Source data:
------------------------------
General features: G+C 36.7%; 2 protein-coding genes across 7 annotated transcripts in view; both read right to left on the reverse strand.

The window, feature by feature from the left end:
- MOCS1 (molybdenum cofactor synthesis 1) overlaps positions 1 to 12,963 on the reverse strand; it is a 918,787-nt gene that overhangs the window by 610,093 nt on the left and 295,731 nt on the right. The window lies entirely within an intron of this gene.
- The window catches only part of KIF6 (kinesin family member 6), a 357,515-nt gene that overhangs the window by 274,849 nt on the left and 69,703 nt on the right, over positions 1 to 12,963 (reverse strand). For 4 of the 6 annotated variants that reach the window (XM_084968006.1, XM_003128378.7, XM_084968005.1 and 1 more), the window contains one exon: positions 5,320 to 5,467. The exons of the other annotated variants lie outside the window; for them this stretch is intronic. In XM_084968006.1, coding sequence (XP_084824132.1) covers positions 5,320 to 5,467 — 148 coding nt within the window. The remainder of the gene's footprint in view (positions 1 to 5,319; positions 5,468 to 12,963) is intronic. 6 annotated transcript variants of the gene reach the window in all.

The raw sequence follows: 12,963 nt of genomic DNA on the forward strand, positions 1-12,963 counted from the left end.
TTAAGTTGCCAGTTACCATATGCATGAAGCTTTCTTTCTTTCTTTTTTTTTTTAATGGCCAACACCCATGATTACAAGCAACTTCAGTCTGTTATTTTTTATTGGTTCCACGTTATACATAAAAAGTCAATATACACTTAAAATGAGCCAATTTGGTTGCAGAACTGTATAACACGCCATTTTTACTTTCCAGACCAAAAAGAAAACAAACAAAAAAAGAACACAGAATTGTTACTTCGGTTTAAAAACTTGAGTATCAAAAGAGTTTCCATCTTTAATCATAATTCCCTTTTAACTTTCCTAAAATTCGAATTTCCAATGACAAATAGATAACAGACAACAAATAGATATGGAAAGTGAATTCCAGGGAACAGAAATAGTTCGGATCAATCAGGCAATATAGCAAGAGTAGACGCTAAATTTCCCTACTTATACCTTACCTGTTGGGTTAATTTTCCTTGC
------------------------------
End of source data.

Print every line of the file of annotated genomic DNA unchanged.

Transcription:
General features: G+C 36.7%; 2 protein-coding genes across 7 annotated transcripts in view; both read right to left on the reverse strand.

The window, feature by feature from the left end:
- MOCS1 (molybdenum cofactor synthesis 1) overlaps positions 1 to 12,963 on the reverse strand; it is a 918,787-nt gene that overhangs the window by 610,093 nt on the left and 295,731 nt on the right. The window lies entirely within an intron of this gene.
- The window catches only part of KIF6 (kinesin family member 6), a 357,515-nt gene that overhangs the window by 274,849 nt on the left and 69,703 nt on the right, over positions 1 to 12,963 (reverse strand). For 4 of the 6 annotated variants that reach the window (XM_084968006.1, XM_003128378.7, XM_084968005.1 and 1 more), the window contains one exon: positions 5,320 to 5,467. The exons of the other annotated variants lie outside the window; for them this stretch is intronic. In XM_084968006.1, coding sequence (XP_084824132.1) covers positions 5,320 to 5,467 — 148 coding nt within the window. The remainder of the gene's footprint in view (positions 1 to 5,319; positions 5,468 to 12,963) is intronic. 6 annotated transcript variants of the gene reach the window in all.

The raw sequence follows: 12,963 nt of genomic DNA on the forward strand, positions 1-12,963 counted from the left end.
TTAAGTTGCCAGTTACCATATGCATGAAGCTTTCTTTCTTTCTTTTTTTTTTTAATGGCCAACACCCATGATTACAAGCAACTTCAGTCTGTTATTTTTTATTGGTTCCACGTTATACATAAAAAGTCAATATACACTTAAAATGAGCCAATTTGGTTGCAGAACTGTATAACACGCCATTTTTACTTTCCAGACCAAAAAGAAAACAAACAAAAAAAGAACACAGAATTGTTACTTCGGTTTAAAAACTTGAGTATCAAAAGAGTTTCCATCTTTAATCATAATTCCCTTTTAACTTTCCTAAAATTCGAATTTCCAATGACAAATAGATAACAGACAACAAATAGATATGGAAAGTGAATTCCAGGGAACAGAAATAGTTCGGATCAATCAGGCAATATAGCAAGAGTAGACGCTAAATTTCCCTACTTATACCTTACCTGTTGGGTTAATTTTCCTTGC